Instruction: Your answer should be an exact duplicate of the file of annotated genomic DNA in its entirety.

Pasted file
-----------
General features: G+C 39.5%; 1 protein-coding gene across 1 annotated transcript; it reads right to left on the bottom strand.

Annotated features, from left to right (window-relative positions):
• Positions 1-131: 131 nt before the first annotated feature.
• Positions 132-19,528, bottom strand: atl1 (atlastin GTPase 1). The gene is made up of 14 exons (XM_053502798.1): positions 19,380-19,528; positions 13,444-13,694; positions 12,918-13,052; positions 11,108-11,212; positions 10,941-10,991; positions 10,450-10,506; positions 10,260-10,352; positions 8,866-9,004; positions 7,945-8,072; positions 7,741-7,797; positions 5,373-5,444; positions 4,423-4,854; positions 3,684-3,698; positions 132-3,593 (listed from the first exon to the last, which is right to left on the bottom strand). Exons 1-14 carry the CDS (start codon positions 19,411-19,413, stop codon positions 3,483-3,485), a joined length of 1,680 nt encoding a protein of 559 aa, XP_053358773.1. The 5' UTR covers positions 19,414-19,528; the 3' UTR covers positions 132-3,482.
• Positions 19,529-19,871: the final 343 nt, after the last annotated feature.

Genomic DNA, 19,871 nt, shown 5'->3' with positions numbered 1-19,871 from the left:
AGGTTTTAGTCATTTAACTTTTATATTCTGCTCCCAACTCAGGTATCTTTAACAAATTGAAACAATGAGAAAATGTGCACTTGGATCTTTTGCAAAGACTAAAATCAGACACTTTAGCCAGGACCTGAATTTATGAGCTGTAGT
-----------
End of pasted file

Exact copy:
General features: G+C 39.5%; 1 protein-coding gene across 1 annotated transcript; it reads right to left on the bottom strand.

Annotated features, from left to right (window-relative positions):
• Positions 1-131: 131 nt before the first annotated feature.
• Positions 132-19,528, bottom strand: atl1 (atlastin GTPase 1). The gene is made up of 14 exons (XM_053502798.1): positions 19,380-19,528; positions 13,444-13,694; positions 12,918-13,052; positions 11,108-11,212; positions 10,941-10,991; positions 10,450-10,506; positions 10,260-10,352; positions 8,866-9,004; positions 7,945-8,072; positions 7,741-7,797; positions 5,373-5,444; positions 4,423-4,854; positions 3,684-3,698; positions 132-3,593 (listed from the first exon to the last, which is right to left on the bottom strand). Exons 1-14 carry the CDS (start codon positions 19,411-19,413, stop codon positions 3,483-3,485), a joined length of 1,680 nt encoding a protein of 559 aa, XP_053358773.1. The 5' UTR covers positions 19,414-19,528; the 3' UTR covers positions 132-3,482.
• Positions 19,529-19,871: the final 343 nt, after the last annotated feature.

Genomic DNA, 19,871 nt, shown 5'->3' with positions numbered 1-19,871 from the left:
AGGTTTTAGTCATTTAACTTTTATATTCTGCTCCCAACTCAGGTATCTTTAACAAATTGAAACAATGAGAAAATGTGCACTTGGATCTTTTGCAAAGACTAAAATCAGACACTTTAGCCAGGACCTGAATTTATGAGCTGTAGT